Pokémon Black: Why it still infects the world with Poké-fever 15 years later
For the uninitiated, the gaming industry tracks the sales of their product through internal numbers, like the amount that they ship, and through the NPD, the National Product Diary. Major game sites like IGN and Gamespot buy the rights to see these numbers and, with permission, can disclose some of those numbers. Last year, with the release of Soul Silver and Heart Gold which were remakes of the Game Boy Color games Silver and Gold respectively, the Pokémon games sold a combined 1.78 million copies in HALF a month (they released March 14, 2010). The upcoming NPD numbers for this March will expect to see Nintendo’s heavy hitters, Pokémon Black and White, top the charts for the umpteenth time.
The Pokémon series have always been chart topers and are among the best selling games of all time. But I don’t have to tell you that. Somewhere you have your Red or Blue version lying around. You once touted you caught the elusive MissingNo to your schoolmates. You’ve trained your Pokémon to beat the Elite Four half a dozen times on several different games. We all have. And with the release of Black and White, some of us have shaken off the rust and began anew something so familiar. Yes, in this new Pokémon game, the same formula persists: beat eight gym leaders, fight the Elite Four and the Champion and capture a legendary Pokémon with the Master Ball (teh spoilarz!). It’s been the same main game in this regard for the past 15 years since the release of Red and Green in Japan in 1996. Yet we continue (or at least I do…) to buy them, even though the new one promises a new set of paint. Why? Why do we continue to fall into Poké-fever? Why do we buy, essentially, the same game again and again with different Pokémon?
In the 15 years Pokémon has been around as a franchise, the tried and true formula has worked and continues to work each and every iteration of Pokémon. The Pokémon games have a very simple premise at first glance. At its most basic level, Pokémon is the ultimate game of Rock-Paper-Scissors. Fire beats grass, grass beats water, water beats fire, which also beats ground and rock, ground beats rock but is weak to grass. You could go on. But this simple game mechanic belies the complexity hard core players look at: effort value training, Pokémon natures that affect stats, egg bred moves, etc. Pokémon encompasses the idea of having simple yet deep game play, which is why they have so much staying power. Instead of trying to teach a player hundreds of complex mechanics, Pokémon gives you Rock-Paper-Scissors to the extreme and lets you run with it. This is why they can be enjoyed by so many ranging from those who go to tournaments spending weeks perfecting the right party, to the casual fan who hasn’t played a Pokémon game in years to see what the new one is like. Both sides of the spectrum and everyone in-between can feel at home playing these games. Pokémon can be as causal or hardcore as you make it to be.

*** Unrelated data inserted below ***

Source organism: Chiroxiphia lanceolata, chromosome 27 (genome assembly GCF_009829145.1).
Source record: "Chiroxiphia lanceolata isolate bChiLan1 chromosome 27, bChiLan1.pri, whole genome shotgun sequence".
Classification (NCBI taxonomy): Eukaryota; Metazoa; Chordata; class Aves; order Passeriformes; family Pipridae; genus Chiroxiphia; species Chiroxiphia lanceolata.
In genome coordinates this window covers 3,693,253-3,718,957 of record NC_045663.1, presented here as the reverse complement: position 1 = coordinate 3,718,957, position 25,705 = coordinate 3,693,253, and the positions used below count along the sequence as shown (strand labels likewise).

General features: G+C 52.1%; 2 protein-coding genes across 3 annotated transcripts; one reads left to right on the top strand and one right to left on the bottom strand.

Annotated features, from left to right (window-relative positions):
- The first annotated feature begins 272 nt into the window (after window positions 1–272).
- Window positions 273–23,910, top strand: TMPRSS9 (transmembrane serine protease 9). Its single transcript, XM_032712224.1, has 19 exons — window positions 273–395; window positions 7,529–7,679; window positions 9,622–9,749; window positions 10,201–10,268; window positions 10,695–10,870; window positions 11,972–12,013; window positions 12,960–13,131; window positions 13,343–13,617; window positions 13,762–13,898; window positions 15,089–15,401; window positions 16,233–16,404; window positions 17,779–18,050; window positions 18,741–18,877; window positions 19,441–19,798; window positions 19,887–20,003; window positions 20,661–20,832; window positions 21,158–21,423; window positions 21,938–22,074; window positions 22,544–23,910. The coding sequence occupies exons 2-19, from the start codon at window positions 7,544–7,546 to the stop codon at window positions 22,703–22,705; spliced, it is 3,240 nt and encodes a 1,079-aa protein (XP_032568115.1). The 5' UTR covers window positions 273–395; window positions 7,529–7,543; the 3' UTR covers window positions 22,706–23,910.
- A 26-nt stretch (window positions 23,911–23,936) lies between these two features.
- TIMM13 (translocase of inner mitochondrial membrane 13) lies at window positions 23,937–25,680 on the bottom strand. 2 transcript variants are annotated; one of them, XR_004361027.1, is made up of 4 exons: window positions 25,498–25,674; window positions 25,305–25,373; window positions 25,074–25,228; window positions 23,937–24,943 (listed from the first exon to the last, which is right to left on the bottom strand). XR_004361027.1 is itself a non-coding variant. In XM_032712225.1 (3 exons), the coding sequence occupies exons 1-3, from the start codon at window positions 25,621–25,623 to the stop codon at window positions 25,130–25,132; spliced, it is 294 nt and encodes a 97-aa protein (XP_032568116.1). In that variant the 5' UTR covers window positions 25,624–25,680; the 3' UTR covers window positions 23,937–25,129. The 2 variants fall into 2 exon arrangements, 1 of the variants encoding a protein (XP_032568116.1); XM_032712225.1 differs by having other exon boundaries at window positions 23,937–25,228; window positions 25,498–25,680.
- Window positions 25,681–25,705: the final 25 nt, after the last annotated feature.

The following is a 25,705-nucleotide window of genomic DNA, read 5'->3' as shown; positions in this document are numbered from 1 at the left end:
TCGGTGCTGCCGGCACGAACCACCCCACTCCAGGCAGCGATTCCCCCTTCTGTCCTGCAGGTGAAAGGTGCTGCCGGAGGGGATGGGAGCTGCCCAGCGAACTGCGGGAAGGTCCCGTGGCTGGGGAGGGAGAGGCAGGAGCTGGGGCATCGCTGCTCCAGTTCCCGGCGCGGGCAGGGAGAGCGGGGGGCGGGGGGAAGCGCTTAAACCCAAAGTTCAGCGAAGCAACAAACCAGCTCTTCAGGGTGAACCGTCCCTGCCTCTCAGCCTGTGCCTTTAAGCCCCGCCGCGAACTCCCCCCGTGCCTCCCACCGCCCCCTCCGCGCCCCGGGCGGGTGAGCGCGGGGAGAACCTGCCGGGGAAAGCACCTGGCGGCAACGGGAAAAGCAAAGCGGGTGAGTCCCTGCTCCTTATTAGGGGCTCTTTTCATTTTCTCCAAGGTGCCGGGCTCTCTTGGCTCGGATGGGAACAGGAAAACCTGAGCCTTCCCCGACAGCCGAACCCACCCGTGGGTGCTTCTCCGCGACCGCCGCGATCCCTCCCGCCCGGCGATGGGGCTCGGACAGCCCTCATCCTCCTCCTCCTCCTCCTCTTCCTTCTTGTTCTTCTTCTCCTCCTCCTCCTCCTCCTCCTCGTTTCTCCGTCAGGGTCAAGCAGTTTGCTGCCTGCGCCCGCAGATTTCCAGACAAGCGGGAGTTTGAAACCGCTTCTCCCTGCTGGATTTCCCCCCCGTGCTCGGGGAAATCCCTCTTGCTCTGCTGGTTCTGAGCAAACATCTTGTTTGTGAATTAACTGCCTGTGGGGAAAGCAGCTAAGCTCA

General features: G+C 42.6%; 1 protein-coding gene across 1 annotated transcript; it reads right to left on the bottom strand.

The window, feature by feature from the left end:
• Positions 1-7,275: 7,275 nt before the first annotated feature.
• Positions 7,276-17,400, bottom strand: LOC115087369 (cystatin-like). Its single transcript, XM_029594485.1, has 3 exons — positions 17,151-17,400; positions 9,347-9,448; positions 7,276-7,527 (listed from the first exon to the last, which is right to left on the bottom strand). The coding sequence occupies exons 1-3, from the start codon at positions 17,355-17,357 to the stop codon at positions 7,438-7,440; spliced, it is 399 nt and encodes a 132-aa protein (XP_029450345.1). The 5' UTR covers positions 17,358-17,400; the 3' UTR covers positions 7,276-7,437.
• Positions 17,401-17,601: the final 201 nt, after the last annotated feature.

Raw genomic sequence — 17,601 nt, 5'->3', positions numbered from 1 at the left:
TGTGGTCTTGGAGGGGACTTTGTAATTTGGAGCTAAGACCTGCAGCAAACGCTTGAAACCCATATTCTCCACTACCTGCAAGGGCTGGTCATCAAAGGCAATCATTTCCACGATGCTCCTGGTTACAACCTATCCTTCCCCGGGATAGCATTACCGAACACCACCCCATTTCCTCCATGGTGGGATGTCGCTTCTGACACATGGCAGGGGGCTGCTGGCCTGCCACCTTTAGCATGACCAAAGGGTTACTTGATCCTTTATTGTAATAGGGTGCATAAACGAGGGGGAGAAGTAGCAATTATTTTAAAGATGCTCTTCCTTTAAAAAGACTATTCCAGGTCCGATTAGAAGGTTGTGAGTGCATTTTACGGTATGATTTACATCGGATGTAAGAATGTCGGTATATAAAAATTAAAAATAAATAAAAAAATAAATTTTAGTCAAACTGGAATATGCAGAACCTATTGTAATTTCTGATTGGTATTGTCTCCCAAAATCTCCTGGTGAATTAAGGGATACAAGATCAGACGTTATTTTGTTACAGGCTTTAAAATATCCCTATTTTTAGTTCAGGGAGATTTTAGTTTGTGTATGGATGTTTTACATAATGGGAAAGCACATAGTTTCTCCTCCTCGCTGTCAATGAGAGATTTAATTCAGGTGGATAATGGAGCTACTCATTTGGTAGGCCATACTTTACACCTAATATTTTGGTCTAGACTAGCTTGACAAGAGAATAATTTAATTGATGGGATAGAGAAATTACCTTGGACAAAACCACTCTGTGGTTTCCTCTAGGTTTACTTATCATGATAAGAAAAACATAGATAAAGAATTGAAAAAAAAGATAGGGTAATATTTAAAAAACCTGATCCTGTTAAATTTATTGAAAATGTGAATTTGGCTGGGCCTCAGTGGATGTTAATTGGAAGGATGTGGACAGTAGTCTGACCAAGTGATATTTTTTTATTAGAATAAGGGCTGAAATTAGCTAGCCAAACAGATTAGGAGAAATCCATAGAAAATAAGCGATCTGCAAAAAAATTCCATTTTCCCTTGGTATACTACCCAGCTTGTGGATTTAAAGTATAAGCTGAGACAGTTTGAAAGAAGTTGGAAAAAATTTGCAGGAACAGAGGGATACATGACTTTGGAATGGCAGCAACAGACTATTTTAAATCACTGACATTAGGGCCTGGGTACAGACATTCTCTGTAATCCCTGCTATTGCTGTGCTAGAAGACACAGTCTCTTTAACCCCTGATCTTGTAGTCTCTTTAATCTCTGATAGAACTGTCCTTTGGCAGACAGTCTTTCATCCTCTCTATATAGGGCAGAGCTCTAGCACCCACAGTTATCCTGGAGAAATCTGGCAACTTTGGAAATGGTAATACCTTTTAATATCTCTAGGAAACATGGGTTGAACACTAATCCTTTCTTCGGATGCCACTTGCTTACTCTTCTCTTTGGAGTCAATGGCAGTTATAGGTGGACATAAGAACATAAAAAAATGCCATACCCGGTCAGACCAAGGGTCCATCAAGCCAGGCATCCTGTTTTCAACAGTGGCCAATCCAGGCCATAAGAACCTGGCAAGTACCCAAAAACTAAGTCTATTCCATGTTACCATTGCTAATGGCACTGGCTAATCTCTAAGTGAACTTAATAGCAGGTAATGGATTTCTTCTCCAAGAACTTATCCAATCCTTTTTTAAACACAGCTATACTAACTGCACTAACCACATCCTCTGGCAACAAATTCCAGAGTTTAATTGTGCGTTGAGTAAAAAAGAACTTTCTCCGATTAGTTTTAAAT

Trading, capturing, and battling Pokémon has such an addictive quality. There’s something so intrinsically alluring in the Pokémon games that makes you want to catch and train the best team. Its 15 year lifespan isn’t due to the ravenous fan boys or the simplicity of the general market to gobble up sequels (although, they do have a tendency to do that…). This idea sells short the brilliance the Pokémon games have exhibited over the years. Sequel-itis doesn’t last for 15 years. Rather, the novel concept behind Pokémon which isn’t seen by many games today is what gives Pokémon its place in gamers’ hearts: the simple, yet deep game play mechanics. This is not to say we as gamers should be complacent in this, the fifth generation of Pokémon. No sir. If we are not careful, Pokémon could fall the way of the Dynasty Warrior games, and no one wants that. Buy the game if you want to recapture the magic of the Pokémon games. If you feel you aren’t getting your money’s worth and still feel like you’re paying for the same damn game since Red and Blue version, tell the developers what you think. You’d be surprised at what they listen to. As for me, I’ve got an eighth gym leader to battle, 30 hours logged on my game clock, and enjoying every minute of it.
-Paul Nguyen (Silver Fox 92)